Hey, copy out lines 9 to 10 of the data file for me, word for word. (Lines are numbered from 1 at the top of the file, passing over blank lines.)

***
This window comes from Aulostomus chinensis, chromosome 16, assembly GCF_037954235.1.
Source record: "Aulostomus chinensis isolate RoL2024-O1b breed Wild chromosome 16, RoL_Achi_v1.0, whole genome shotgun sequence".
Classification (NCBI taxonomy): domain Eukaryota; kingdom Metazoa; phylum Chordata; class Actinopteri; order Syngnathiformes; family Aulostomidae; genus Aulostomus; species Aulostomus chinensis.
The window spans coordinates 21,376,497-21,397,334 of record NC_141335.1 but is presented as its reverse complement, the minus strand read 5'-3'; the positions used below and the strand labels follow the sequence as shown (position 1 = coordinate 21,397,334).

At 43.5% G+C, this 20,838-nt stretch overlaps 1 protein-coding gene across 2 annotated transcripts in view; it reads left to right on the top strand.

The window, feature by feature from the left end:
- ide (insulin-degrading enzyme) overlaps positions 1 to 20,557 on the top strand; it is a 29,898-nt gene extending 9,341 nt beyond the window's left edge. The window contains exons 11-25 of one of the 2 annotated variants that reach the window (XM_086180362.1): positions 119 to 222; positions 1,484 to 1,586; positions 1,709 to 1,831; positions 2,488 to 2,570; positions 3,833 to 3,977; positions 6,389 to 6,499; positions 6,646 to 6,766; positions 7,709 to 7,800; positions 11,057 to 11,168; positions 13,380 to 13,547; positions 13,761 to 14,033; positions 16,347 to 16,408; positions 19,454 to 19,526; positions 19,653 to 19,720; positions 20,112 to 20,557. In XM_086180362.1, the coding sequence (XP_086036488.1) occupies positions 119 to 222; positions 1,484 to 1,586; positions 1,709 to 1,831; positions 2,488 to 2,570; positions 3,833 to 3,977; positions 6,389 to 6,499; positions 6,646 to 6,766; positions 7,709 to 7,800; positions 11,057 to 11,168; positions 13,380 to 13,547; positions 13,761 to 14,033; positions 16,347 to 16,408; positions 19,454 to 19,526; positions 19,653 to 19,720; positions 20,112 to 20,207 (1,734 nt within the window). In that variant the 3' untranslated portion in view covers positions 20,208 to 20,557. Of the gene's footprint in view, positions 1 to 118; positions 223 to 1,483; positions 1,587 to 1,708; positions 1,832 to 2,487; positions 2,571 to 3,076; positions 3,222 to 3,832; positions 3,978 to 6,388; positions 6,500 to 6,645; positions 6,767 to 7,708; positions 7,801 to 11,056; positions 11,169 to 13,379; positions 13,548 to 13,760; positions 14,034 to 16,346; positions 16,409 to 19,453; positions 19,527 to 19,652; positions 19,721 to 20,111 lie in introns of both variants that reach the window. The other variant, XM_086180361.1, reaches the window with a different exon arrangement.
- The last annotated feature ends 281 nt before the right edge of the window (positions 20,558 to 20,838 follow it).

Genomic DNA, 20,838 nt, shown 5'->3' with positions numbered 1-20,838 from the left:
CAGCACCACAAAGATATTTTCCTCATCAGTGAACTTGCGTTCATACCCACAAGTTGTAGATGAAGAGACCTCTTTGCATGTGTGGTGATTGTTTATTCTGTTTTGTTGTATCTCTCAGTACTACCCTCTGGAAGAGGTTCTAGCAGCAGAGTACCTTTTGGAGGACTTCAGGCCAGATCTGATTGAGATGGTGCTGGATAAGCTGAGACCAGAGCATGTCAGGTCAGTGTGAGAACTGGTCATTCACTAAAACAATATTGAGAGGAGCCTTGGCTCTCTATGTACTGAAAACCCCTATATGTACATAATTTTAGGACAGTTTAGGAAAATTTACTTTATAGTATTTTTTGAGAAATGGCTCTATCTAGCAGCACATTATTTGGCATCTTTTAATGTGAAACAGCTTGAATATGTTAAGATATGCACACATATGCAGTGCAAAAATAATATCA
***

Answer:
Genomic DNA, 20,838 nt, shown 5'->3' with positions numbered 1-20,838 from the left:
CAGCACCACAAAGATATTTTCCTCATCAGTGAACTTGCGTTCATACCCACAAGTTGTAGATGAAGAGACCTCTTTGCATGTGTGGTGATTGTTTATTCTGTTTTGTTGTATCTCTCAGTACTACCCTCTGGAAGAGGTTCTAGCAGCAGAGTACCTTTTGGAGGACTTCAGGCCAGATCTGATTGAGATGGTGCTGGATAAGCTGAGACCAGAGCATGTCAGGTCAGTGTGAGAACTGGTCATTCACTAAAACAATATTGAGAGGAGCCTTGGCTCTCTATGTACTGAAAACCCCTATATGTACATAATTTTAGGACAGTTTAGGAAAATTTACTTTATAGTATTTTTTGAGAAATGGCTCTATCTAGCAGCACATTATTTGGCATCTTTTAATGTGAAACAGCTTGAATATGTTAAGATATGCACACATATGCAGTGCAAAAATAATATCA